For almost ten years I set aside software development and database work in order to earn a paycheck here in Japan, where my personality type is generally not welcome within a typical Japanese company. A great deal has changed in that time. The question I need to answer now is how to apply this newfound knowledge without essentially scrapping the work that's been done up to now on both personal and professional projects.


  1. in my opinion, anyways

I Need To Be Chris

Between 2002 and 2007, I worked at a medium-sized company in Canada that was best known for its calendars and other print materials. I started in the warehouse and, over the course of 3 years, moved into different roles that culminated in a position as a software developer and worked with a number of very smart people who taught me a lot about software development, and a lot about how to ask the right questions to find out what people want the software to do, rather than making the wrong assumptions and delivering something that isn't at all what they're looking for. The person I learned from the most, however, was a man named Chris1.

Chris had a rather wide range of knowledge on just about every technical subject, no matter how obscure the tools might have been. His knowledge on certain subjects would often run circles around others, even when it was their area of focus. And, while he most certainly did complain when he was called in to fix somebody else's problem, he tried to make education part of the solution. There really isn't any point being "the only person who knows X" in a company, because that doesn't benefit anybody in the long run2. The guy seemed to know everything he needed and then some, and was honest enough to say "I don't know" when he really didn't know right before investigating whatever needed to be learned so that he wouldn't answer the same question the same way later.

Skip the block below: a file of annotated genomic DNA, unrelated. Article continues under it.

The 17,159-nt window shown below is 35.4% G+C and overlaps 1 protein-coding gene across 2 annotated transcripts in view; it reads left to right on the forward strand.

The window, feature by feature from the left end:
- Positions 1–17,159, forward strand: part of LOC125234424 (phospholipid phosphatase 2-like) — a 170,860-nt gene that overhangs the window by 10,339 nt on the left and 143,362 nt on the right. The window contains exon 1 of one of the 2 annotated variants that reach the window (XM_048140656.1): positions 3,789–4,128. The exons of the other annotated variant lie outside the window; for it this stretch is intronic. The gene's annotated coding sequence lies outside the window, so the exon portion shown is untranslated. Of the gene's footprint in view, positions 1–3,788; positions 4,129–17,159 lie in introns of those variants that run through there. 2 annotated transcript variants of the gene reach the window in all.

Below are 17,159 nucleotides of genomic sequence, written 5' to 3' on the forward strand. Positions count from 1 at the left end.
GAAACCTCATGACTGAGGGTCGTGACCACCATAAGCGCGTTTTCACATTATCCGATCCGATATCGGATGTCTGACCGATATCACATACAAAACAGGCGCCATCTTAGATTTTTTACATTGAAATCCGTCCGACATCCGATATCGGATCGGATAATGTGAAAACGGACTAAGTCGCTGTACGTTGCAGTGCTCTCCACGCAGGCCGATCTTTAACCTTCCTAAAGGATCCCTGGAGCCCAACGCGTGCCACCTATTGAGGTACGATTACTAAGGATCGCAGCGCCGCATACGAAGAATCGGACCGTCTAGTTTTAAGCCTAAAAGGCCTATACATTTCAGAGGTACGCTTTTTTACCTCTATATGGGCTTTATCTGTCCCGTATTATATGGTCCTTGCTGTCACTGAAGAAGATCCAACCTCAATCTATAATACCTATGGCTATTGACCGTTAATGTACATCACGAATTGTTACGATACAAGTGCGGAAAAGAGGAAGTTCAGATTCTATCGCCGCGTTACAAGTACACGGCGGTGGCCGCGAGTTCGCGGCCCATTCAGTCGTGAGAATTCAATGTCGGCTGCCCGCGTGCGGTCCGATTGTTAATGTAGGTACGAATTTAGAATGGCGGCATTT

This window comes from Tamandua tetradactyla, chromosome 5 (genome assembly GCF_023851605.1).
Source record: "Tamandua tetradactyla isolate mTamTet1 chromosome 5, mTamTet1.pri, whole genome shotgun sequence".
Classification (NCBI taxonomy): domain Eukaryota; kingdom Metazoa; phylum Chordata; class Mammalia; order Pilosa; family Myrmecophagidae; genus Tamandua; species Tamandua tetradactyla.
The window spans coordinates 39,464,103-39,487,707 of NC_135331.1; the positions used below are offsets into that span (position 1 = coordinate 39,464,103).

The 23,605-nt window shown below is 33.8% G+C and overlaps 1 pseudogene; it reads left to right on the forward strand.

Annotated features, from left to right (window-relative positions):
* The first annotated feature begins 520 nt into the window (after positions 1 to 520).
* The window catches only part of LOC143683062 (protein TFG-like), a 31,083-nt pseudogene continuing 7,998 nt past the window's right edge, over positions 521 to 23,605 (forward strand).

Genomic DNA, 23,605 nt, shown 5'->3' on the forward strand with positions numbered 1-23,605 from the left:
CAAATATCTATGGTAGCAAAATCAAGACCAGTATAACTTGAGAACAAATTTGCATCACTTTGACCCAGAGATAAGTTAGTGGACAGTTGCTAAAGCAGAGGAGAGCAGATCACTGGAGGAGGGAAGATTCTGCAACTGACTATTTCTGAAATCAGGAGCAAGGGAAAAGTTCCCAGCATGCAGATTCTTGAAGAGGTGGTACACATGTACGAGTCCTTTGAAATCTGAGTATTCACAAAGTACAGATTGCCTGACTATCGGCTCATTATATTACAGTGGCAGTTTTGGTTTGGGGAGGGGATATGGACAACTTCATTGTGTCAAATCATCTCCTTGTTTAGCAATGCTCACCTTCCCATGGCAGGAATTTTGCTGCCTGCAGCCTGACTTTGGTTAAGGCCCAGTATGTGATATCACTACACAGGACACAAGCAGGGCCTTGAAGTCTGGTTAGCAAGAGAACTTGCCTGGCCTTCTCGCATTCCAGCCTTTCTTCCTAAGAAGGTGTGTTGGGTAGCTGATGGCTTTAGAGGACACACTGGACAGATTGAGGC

I learned a lot from him in the two years or so we worked together, and would be happy to work with him again if the opportunity arose.

The way Chris handled situations was often incredibly efficient, and it's something I really need to work on myself. The last few weeks at the day job have been incredibly stressful as I attempt to do four very different tasks simultaneously in order to deliver a project that should have started limited trials back in August. I've recently complained that I shouldn't be doing four very different tasks if bugs and enhancements are going to be resolved by arbitrary deadlines, but complaining about reality will rarely resolve the problems one faces.

I've been incredibly fortunate over the last two decades to have worked with a lot of very different technologies and worked in a lot of very different roles. This sort of make me a little like Chris, in that I can look at a problem from different angles, apply lots of experience to find a solution or — at the very least — know how to find a solution, and have the capacity to do it without necessarily asking for a great deal of help. What I need to learn is how to make common distractions from various groups into learning experiences rather than seeing them as work blockages. When people have questions about databases, I need to guide rather than brusquely answer. When people have questions about X over Y, or the alternatives to Z, I need to outline the gist and provide some basic links to sites with more in-depth answers. The people I work with are not fools. They genuinely want to do a good job and go home knowing they accomplished something, and this is the same goal I have at the end of every day. The question I have now, though, is how to do this without coming across as dismissive or as though I'm "mansplaining"3 something.

Having spent the better part of 8 years working in a classroom, you'd think this would be natural. That said, the teacher-student dynamic doesn't work with peers, nor do I want to have that dynamic with my colleagues. So how does one turn a work-stoppage into a learning opportunity while also meeting all of the arbitrary and constantly shifting deadlines that managers are all to happy to create?


  1. He had a last name, too, but I'll just use his first one here.

  2. Seriously. You don't want to be the person to receive a 3:00am phone call when things go bad … especially if it's with something that isn't technically your responsibility.